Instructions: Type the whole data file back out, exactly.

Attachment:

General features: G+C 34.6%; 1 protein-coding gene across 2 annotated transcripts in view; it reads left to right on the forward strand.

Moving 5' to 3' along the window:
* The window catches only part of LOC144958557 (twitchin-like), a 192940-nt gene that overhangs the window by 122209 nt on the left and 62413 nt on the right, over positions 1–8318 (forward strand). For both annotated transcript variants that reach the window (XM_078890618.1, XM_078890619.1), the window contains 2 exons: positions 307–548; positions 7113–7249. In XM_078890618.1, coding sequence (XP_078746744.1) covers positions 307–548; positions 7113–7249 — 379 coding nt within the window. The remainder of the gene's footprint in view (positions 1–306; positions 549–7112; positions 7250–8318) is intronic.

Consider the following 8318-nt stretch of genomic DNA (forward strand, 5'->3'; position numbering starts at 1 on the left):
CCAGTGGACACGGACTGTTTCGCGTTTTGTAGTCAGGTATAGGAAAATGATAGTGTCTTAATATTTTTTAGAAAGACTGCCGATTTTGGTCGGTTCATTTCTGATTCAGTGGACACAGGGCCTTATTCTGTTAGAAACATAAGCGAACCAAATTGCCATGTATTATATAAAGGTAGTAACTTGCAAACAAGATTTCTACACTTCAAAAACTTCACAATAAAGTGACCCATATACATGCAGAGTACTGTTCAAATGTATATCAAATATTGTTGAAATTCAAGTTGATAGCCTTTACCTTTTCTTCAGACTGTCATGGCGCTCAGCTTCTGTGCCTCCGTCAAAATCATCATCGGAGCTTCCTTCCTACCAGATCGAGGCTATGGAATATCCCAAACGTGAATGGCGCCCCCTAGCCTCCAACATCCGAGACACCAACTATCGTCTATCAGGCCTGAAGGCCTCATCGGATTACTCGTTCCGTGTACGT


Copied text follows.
General features: G+C 34.6%; 1 protein-coding gene across 2 annotated transcripts in view; it reads left to right on the forward strand.

Moving 5' to 3' along the window:
* The window catches only part of LOC144958557 (twitchin-like), a 192940-nt gene that overhangs the window by 122209 nt on the left and 62413 nt on the right, over positions 1–8318 (forward strand). For both annotated transcript variants that reach the window (XM_078890618.1, XM_078890619.1), the window contains 2 exons: positions 307–548; positions 7113–7249. In XM_078890618.1, coding sequence (XP_078746744.1) covers positions 307–548; positions 7113–7249 — 379 coding nt within the window. The remainder of the gene's footprint in view (positions 1–306; positions 549–7112; positions 7250–8318) is intronic.

Consider the following 8318-nt stretch of genomic DNA (forward strand, 5'->3'; position numbering starts at 1 on the left):
CCAGTGGACACGGACTGTTTCGCGTTTTGTAGTCAGGTATAGGAAAATGATAGTGTCTTAATATTTTTTAGAAAGACTGCCGATTTTGGTCGGTTCATTTCTGATTCAGTGGACACAGGGCCTTATTCTGTTAGAAACATAAGCGAACCAAATTGCCATGTATTATATAAAGGTAGTAACTTGCAAACAAGATTTCTACACTTCAAAAACTTCACAATAAAGTGACCCATATACATGCAGAGTACTGTTCAAATGTATATCAAATATTGTTGAAATTCAAGTTGATAGCCTTTACCTTTTCTTCAGACTGTCATGGCGCTCAGCTTCTGTGCCTCCGTCAAAATCATCATCGGAGCTTCCTTCCTACCAGATCGAGGCTATGGAATATCCCAAACGTGAATGGCGCCCCCTAGCCTCCAACATCCGAGACACCAACTATCGTCTATCAGGCCTGAAGGCCTCATCGGATTACTCGTTCCGTGTACGT